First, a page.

SHODAN AT 51
Several years ago I passed my Shodan examination in Seibukan Jujutsu at Seibukan Headquarters Dojo in Monterey, California. I was 51 years old. Preparing for this test was a difficult and profoundly useful ordeal for me. I was humbled by self understanding, and gained a new respect for the power of the warrior tradition. When used rightly, form and tradition can be powerful tools for self development and spiritual growth.
For many years I have been a student of spirituality and Eastern religion. For me the study of martial arts was linked to spiritual practice. My study of martial arts ranged over twenty years on and off. I trained in arts from China, Japan and the Philippines, taking some of what I learned to a level of real proficiency. However, I had always been rather cynical about ranking in the arts, and was never really willing to submit myself to all the traditional requirements.
I had even been somewhat of a dilettante, studying here and there, picking up knowledge and techniques from various systems, them moving on when I became bored or dissatisfied with the "imperfections" of each art or teacher. I probably wasted a lot of time in search of the "perfect martial art".
When I heard about Seibukan Jujutsu, I was immediately attracted to the art. The principles of Awareness, Assessment, and Action based on No Challenge, No Resistance and No Injury exactly reflected my own personal philosophy on self defense.
As it turned out, Julio Toribio Sensei, the founder of Seibukan Jujutsu and I had a mutual friend, Matt Thomas. Matt and I were writing a book together (since published by North Atlantic Books entitled "Protecting Children from Danger"). Matt connected me with Toribio Sensei, and I was invited to Monterey to visit the Seibukan Headquarters Dojo.
After my first visit, I was sold! I knew I wanted to learn the art. But the logistics of learning, given I didn't live in the Monterey area, seemed too difficult. However, Toribio Sensei said that if I could find someone to train with near home, he could teach me in concentrated sessions since I already had a martial arts background. I could take notes, practice what I learned with my training partner, and return to Monterey on a regular basis for further instruction and testing. A good friend of mine agreed to train with me on a regular basis, and so I decided to give it a shot.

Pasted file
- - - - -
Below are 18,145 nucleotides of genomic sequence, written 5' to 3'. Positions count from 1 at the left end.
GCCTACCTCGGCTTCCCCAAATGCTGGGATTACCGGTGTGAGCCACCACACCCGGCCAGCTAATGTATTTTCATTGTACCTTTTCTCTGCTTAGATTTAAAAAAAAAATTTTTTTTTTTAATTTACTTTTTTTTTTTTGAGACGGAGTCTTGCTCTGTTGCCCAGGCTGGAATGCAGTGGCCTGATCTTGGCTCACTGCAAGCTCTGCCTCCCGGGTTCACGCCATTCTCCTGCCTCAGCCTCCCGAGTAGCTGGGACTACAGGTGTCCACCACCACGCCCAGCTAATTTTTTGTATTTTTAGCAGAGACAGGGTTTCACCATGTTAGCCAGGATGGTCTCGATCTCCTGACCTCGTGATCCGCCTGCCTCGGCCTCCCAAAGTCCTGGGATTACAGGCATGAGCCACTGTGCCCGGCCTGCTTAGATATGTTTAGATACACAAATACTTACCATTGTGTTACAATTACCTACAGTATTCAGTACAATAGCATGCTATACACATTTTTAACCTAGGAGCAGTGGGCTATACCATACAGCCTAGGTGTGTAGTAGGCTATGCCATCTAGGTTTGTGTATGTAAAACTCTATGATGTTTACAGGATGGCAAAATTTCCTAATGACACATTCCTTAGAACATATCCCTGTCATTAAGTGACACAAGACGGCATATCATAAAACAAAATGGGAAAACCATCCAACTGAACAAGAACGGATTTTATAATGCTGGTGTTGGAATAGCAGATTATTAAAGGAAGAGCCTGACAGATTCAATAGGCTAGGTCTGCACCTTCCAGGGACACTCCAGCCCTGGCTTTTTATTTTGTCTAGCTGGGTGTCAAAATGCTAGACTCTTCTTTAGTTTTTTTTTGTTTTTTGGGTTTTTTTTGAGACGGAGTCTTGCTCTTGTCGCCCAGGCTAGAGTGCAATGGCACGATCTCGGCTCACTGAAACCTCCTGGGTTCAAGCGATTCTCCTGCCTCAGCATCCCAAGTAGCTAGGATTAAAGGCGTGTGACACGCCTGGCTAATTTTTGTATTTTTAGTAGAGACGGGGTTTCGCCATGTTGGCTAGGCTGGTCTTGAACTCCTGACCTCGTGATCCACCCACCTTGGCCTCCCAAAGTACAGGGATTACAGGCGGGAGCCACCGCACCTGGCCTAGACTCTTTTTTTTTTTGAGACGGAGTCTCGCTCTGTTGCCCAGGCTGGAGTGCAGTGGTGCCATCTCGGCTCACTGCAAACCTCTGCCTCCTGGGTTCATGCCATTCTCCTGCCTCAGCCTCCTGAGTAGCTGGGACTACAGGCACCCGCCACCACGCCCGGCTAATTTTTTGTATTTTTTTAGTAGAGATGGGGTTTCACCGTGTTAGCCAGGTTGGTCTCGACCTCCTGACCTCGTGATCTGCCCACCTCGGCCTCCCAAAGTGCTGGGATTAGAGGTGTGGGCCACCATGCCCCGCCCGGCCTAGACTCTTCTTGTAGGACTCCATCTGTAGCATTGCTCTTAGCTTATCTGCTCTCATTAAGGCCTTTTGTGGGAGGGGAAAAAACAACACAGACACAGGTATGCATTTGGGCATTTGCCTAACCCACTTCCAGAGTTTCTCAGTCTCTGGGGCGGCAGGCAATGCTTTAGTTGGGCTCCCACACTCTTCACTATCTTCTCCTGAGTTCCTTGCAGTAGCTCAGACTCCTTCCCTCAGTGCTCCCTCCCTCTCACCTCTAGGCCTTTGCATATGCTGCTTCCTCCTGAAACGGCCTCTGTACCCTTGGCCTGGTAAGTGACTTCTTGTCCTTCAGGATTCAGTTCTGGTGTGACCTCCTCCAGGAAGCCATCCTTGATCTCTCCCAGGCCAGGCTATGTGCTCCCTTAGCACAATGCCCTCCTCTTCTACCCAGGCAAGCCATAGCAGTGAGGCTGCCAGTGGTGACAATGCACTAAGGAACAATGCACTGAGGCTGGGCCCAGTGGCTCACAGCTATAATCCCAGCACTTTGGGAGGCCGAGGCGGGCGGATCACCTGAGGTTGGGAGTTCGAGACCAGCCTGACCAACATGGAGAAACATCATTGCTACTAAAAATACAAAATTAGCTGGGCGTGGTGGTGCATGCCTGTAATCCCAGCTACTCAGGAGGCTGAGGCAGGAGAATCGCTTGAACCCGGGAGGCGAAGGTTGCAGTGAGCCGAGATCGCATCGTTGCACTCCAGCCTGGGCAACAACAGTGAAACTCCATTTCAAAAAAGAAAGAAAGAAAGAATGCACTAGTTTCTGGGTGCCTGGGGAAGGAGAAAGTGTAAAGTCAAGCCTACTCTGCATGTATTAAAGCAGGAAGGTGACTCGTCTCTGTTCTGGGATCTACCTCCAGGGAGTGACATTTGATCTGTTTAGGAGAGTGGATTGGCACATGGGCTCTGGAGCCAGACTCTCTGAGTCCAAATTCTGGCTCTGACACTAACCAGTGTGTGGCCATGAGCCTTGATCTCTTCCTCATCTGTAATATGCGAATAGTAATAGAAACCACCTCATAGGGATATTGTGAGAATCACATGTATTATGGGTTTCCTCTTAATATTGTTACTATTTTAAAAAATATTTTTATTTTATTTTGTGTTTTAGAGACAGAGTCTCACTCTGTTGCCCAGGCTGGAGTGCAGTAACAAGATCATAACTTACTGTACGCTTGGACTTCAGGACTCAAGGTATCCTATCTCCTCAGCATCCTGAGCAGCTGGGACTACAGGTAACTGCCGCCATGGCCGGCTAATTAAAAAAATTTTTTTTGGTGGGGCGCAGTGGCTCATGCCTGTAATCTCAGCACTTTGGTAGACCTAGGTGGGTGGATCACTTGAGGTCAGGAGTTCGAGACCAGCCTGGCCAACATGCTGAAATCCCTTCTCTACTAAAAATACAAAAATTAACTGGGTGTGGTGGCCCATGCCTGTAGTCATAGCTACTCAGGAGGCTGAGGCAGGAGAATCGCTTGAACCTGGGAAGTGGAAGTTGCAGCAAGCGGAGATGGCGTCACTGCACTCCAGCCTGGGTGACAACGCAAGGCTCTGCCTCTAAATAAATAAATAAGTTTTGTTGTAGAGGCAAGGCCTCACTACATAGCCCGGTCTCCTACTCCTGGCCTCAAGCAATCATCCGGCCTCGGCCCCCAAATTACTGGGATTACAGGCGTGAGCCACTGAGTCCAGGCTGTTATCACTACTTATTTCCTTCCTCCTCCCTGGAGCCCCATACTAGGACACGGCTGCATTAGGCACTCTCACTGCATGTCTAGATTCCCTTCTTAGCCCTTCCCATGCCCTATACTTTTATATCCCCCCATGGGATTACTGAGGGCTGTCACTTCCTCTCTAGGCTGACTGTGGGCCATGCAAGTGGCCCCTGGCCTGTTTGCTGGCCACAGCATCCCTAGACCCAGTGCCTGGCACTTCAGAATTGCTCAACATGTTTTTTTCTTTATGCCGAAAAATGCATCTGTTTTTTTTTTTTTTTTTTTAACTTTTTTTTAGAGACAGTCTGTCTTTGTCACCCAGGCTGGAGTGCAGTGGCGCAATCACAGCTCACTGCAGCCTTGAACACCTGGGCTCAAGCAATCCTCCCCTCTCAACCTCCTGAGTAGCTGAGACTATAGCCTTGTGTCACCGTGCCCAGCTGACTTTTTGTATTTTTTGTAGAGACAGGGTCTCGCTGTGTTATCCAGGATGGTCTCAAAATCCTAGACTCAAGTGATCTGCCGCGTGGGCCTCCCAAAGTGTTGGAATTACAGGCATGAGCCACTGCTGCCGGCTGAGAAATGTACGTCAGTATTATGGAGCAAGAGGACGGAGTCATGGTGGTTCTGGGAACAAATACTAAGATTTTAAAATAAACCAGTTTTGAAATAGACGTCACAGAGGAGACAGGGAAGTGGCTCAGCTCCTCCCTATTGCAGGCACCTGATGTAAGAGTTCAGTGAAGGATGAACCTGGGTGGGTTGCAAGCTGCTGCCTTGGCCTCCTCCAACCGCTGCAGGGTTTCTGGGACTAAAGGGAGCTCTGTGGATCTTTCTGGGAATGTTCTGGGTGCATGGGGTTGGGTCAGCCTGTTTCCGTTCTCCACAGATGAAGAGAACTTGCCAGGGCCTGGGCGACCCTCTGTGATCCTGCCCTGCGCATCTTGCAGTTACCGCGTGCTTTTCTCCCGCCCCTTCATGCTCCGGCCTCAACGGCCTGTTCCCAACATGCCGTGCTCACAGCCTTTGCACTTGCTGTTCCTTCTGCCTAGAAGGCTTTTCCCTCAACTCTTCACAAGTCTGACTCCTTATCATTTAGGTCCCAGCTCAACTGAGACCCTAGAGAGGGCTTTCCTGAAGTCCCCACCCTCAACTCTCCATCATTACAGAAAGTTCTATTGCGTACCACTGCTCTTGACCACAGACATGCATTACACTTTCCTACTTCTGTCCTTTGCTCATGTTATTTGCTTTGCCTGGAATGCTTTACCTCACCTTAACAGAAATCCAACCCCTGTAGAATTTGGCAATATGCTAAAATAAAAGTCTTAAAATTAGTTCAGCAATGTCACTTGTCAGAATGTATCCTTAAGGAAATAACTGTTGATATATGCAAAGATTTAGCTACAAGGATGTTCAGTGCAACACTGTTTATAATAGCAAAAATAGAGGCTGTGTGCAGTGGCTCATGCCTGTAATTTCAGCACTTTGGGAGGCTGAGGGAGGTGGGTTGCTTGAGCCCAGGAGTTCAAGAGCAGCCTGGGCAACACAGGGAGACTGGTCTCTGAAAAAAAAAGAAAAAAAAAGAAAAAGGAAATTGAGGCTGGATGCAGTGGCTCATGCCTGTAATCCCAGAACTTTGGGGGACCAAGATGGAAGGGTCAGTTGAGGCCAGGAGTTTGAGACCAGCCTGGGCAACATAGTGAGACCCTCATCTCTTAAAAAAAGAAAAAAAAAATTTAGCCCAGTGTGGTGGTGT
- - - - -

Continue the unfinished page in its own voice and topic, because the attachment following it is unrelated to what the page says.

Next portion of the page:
What started out as an enjoyable pastime soon became an egoic obsession, and then an ordeal of transcending difficulties of all kinds. Along the way I suffered painful injuries and many setbacks. My left shoulder was injured several times, and became discouraged and thought about quitting several times.
However, each time I went to Monterey to train I was newly inspired to continue. Toribio Sensei and I became good friends. And I watched him pass through difficulties in his own life, but in the dojo he was always the Sensei. I was impressed on many occasions, even when he was physically ill, with how he would drop everything once he was on the training mat, and give complete attention to his students. He always did his best to accommodate my training needs, no matter what was happening.
Fortunately, I was able to keep going and made my way through the kyu ranks despite injuries. When I started to prepare for the Shodan level, things in my life altogether began to intensify. Because of job related stress and my own emotional limitations, I developed insomnia and a related crisis in my physical and mental well being. In plain words, I was really messed up.
All sorts of emotions came up for me. Self doubt, fear of failure and losing face, anger and frustration at my own body for weakening and getting old, and even basic fear for my own inevitable death. Somehow this "little old black belt test" was really getting to me in ways I had never anticipated.
At one point, just weeks before the test, I realized I had to let go of everything and yield to whatever mysterious process was occurring in my case. The ego was no longer in control. Once I let go, I began an emotional purification of repressed childhood memories--painful events that scarred me and berated my emotional response to life altogether. Despite the painfulness of this process, I prayed to God for it to continue as I realized the importance of this occurrence.
And so, in the midst of all this, I stepped on the mat to take my test. It was difficult for me physically and emotionally. I was cut during a knife attack, and I inadvertently injured a fellow student. However, I have great appreciation for Toribio Shihan and all the Yudansha present. They were supportive, as were my family and training partner who were sending me positive energy from the sidelines...................... and I made it through......
When Toribio Sensei ceremonially presented me with my black belt, I was very emotional. However, there was no sense of elation and triumph as I had anticipated. Instead, something much more profound was given. I felt grateful and very humbled by the self understanding that had occurred in relation to this event.
Thus, for me, the sacred power of tradition had become obvious. By submitting to the formal training and testing required, a process of healing and growth was initiated. It seemed to be a "rite of passage" that I might have gone through as a youth in a traditional spiritually-oriented culture.
Some years later, I trained my own young son to the level of first degree black belt. That story is entitled 'Rite of Passage" and is another essay included in this section of the website. Although I no longer train in Seibukan Jujutsu, my "training" continues from a different perspective. I welcome the mysterious unfolding process of life altogether in ways I could not appreciate before.